“The job of art is to chase away ugliness,” Bono says as he twists the ignition key of his Maserati Quattroporte. “So let’s start with the roads. Cars are so ugly. America is supposedly the country that brought us the love of the automobile, yet they haven’t produced a beautiful car in decades. Americans used to make feminine cars with a sense of humor, but now it’s all SUVs. The Germans kind of picked up the slack for a while, but the Italians ultimately were the ones that took them on. But the Italians pick such arrogant names. Do you know what quattroporte means? Four-door. It means four-door.” Bono laughs, and I pretend to understand why this is funny. I’m not sure why an expository word like quattroporte would seem pretentious, but I certainly can’t disagree with his core argument: This is not an ugly car.
With its sleek, soft lines, this is, in fact, the nicest automobile I’ve ever touched. I’ve never even had dreams about cars like this. Sitting in the passenger seat is like being inside a spaceship.
He’s about to drive me back to Dublin’s Clarence Hotel, which Bono co-owns with guitarist the Edge and a local businessman (and where Bono plans to have supper with an 88-year-old Irish painter, Louis le Brocquy). I have just spent the last two hours interviewing Bono about How to Dismantle an Atomic Bomb, U2’s 11th studio album. Our conversation (conducted on the ground floor of the band’s headquarters and recording studio) touched on myriad points, some about music but most about politics and celebrity and the meaning of freedom. However, there is only one question about U2 that actually matters, and I’m still trying to figure it out while this four-door Maserati backs out of the garage: Is Bono for real, or is Bono full of shit?
We begin driving away from the studio, a faceless two-story building nestled along the canal in Dublin’s most relentlessly industrial neighborhood. Suddenly, Bono-who is wearing sunglasses despite the darkness-spots four teenagers on a bench, huddled next to some U2 graffiti and bundled in sweaters (it’s 50 degrees outside, but it feels colder). I will soon learn that two of the girls are from Belgium, one girl is from Austria, and one guy is Irish. They have been sitting there for seven hours, hoping to see anything that vaguely resembles achtung. “I’m going to talk to these kids,” Bono says as he stops the Maserati and jumps out. I can see him signing autographs in the rearview mirror. This strikes me as quaint, and I begin jotting down the event in my notebook. But then Bono opens the trunk and throws the teenagers’ bags inside. Suddenly, there are four pale kids climbing into the backseat. I guess we’re lucky this is a Quattroporte.
“We’re gonna give these kids a ride,” says Bono. I look over my right shoulder at the girl from Austria, and I witness someone’s mind being blown out of her skull; I can almost see her brains and blood splattered across the rear window. The car takes off. Bono drives recklessly, accelerating and braking at random. “Do you want to hear the new album?” he asks the glassy-eyed teenagers. This is more than a month before How to Dismantle an Atomic Bomb will be released. They say, “Yes.” Bono punches up track four, “Love and Peace or Else.” He hits play, and it’s loud; it sounds like someone dropping the throttle on a Harrier Jump Jet. Bono starts singing along, harmonizing with himself. He’s playing air drums while he drives. The music changes, and he exclaims, “This is the Gary Glitter part!” The music changes again. “This is the Brian Wilson moment!” The teenagers aren’t even talking. They’re just kind of looking at each other, almost like they’re afraid this is some Celtic version of Punk’d.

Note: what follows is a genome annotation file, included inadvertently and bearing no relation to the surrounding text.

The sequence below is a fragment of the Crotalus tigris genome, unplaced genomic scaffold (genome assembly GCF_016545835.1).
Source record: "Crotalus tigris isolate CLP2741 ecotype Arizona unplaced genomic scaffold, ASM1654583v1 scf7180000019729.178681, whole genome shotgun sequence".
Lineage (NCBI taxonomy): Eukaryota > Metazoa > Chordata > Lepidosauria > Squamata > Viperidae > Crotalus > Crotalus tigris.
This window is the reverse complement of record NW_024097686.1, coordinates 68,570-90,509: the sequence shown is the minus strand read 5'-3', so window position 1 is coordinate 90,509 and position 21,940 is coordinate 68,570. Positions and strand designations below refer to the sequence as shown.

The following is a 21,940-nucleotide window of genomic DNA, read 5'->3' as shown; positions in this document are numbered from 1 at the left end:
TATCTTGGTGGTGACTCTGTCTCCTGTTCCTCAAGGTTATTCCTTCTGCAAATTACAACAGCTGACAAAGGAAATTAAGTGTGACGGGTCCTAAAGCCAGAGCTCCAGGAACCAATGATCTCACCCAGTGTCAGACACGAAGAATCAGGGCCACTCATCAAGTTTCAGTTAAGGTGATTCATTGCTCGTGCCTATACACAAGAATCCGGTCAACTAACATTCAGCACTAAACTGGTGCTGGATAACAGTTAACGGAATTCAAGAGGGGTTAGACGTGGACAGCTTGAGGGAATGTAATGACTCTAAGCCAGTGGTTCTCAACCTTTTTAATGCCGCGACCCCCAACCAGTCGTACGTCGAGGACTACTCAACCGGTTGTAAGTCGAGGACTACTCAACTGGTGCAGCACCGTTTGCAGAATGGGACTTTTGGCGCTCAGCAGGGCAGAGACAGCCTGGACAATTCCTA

One of the kids asks to hear “Miracle Drug,” which makes Bono nervous. An early version of the album was stolen in July, and he is worried that it may have been leaked to the Internet. But he plays the track anyway, still singing along, and he turns the volume even higher when we get to the lyrics, “Freedom has a scent / Like the top of a newborn baby’s head.” He calls these two lines the best on the album. This behavior is incredibly charming, a little embarrassing, and amazingly weird. We eventually get to the hotel, and Bono drives up on the sidewalk. He unloads the kids’ bags, and they walk away like zombies. The two of us amble into the Clarence and shake hands in the lobby, and then Bono disappears into the restaurant to meet the elderly painter I’ve never heard of. And I find myself thinking, “Did this really just happen? Am I supposed to believe he does this kind of thing all the time, even when he doesn’t have a reporter in the front seat of his car? And does that even matter? Was that car ride the greatest moment in those four kids’ lives? Was this whole thing a specific performance, or is Bono’s entire life a performance? And if your entire life is a performance, does that make everything you do inherently authentic? Is this guy for real, or is this guy full of shit?”
Which is kind of how our conversation had started two hours ago.
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